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18 Mar 2012 - Engine in

Another cracking weekend on the car and during the week I manged to spend the evenings coating the floor boards with fibreglass resin and then one side with a thick coat of chassis black paint. I also managed to get the frame completely welded up and added in some seatbelt mountings. Since my chassis is a MK1, there are no centre mounting so I made these up by welding a piece of 5mm x 50mm steel bar to the centre section of the frame. I will weld nuts onto these in due course so I can put the seatbelts in from inside the car and not fiddle with nuts underneath later.

In addition to the floor and frame, a couple of evenings were spent painting and then re-assembling the engine and by Friday evening I had the engine and gearbox ready to go in the chassis. So an early start on Saturday saw the gearbox in with a new rubber mounting and the engine gingerly lowered into place, again with new rubber mountings.

Once the engine was in and bolted securely I decided to have a play with the radiator and have a look at lowering it. The Madabout Forums had a thread recently which I posted asking for ideas and whilst a number of other builders are going for electric fans and modern style radiators, I wanted to see if I could re-use the Vitesse radiator, and just lower the mounts a tad. One owner, DaveCymru had done this successfully, so that was enough to motivate me to have a go. So I cut off the two mounting brackets and lowered them about 50mm, and re-welded them back on, thus lowering it enough to clear the bonnet I hope. I won't know for a few weeks until I get onto lining the bonnet up whether it has been a success or not, but I will at least have had a go!

With the engine in and radiator lowered, I still had the rest of the weekend left, as this was still only Saturday afternoon! The bulkhead soon got my attention and I bit the bullet and decided to recess the bulkhead to clear the 15" wheels. Instead of opting for the easy way (a large hammer and careful whacking), I decided to cut and weld the new curve. This is easy for the first side, but getting the two sides to match took a bit of fettling until I was eventually happy with the outcome, which was pretty good in my opinion!

If you look at what it was like in the picture below, you will see how much it has been recessed. With both sides done, I also welded up the other holes which won't be need: one for the warm air inlet to the car, and the other I made when I removed the bracket for the windscreen wiper motor, which is not needed as the Spyder has a wind deflector, and not a windscreen.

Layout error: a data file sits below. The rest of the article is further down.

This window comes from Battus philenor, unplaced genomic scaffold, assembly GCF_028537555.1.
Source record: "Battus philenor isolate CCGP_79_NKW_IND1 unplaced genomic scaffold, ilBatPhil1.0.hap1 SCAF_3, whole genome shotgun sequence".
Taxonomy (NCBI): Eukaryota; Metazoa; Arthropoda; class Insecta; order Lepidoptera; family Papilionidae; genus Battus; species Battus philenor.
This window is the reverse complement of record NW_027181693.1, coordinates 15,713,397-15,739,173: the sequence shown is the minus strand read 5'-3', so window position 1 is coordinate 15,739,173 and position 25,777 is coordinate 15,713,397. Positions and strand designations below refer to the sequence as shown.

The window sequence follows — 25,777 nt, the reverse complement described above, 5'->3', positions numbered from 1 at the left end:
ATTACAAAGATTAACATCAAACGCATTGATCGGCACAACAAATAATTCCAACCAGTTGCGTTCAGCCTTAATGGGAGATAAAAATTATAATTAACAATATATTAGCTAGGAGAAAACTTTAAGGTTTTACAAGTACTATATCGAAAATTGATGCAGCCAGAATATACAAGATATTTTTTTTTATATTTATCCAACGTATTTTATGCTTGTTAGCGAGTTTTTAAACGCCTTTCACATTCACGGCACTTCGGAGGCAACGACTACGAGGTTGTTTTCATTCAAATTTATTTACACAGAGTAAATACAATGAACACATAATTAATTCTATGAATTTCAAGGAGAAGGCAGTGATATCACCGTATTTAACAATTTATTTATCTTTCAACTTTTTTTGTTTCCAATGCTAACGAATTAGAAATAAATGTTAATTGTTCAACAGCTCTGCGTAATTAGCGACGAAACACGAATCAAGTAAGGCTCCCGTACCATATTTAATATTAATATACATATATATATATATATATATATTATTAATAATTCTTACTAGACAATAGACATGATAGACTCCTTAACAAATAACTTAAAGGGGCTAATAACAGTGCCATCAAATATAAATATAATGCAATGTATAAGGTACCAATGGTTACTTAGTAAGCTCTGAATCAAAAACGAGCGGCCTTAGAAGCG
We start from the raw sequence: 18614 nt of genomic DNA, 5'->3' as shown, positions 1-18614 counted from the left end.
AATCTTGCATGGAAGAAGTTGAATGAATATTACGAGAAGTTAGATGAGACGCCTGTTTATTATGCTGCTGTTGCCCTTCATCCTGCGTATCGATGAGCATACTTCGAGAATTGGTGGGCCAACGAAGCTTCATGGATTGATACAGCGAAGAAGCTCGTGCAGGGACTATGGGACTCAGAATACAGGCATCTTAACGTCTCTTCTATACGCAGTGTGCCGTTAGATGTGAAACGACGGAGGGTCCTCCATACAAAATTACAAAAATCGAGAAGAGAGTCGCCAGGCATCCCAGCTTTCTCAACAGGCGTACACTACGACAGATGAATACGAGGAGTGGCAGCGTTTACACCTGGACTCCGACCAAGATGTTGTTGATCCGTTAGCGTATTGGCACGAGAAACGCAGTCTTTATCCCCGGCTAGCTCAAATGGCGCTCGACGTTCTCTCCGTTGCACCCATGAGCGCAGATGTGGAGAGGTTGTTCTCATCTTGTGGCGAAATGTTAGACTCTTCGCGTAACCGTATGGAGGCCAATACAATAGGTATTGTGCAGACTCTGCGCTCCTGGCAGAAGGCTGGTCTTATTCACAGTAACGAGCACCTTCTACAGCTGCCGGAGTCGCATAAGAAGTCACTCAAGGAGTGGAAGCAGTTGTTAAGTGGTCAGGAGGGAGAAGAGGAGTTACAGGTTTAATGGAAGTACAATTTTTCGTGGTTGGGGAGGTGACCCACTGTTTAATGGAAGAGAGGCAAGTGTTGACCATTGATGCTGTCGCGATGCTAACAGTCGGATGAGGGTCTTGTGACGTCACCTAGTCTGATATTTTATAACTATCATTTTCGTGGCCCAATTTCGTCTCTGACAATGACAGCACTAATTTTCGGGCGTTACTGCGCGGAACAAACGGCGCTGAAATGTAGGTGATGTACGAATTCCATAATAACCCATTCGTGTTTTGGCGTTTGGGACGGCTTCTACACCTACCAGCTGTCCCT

On sunday, pleased with the progress I had made on the Saturday, I started to make up the luggage compartment that I had made by modifying the frame. This involved cutting up what was left of the 8'x4' sheet of 18mm plywood I bought for the floor boards, to make the top, bottom and sides of the luggage space. This was then fixed to the frame using RivNuts (threaded inserts that are effectively rivetted to the frame, allowing a olt to be used). Once the compartment was covered I then coated it with fibreglass resin and put some fibreglass tape along each of the seams for extra strength - a massive overkill I reckon, but I wanted the practice with the glassing tape befor I put the body on!

Overall, it turned out pretty nice and will be a useful space which will be accessed from inside the cockpit, via a lockable hinged cover.

Which that drying, I noticed that the recessed battery tray that I put in was probably going to fill up with water as it was going to be prone to splashing from the wheels, so i cut a small piece of pipe and bonded it in as a drain using some of the leftover resin I had from the luggage compartment. That should hopefully keep the water from entering the cockpit!

So a good weeked in all, with the engine and gearbox in the car, and the bulkhead ready to bolt in for good. Sunday evening was spent entertaining the Mother-in-law, as it was Mother's Day, and after everyone had gone, I had a go at cleaning bezels for the guages and the interior grab handles. If you are cleaning chrome, then I have found over the years that nothing beats Autosol.

Next week I am hoping to get the bulkhead and frame bolted on permanently. This will allow me to get the wiring sorted and have a look at the heater to see if I can get it to fit under the dashboard somewhere, so we can at least have a little bit of warmth when we travel back form the pub in a summers evening!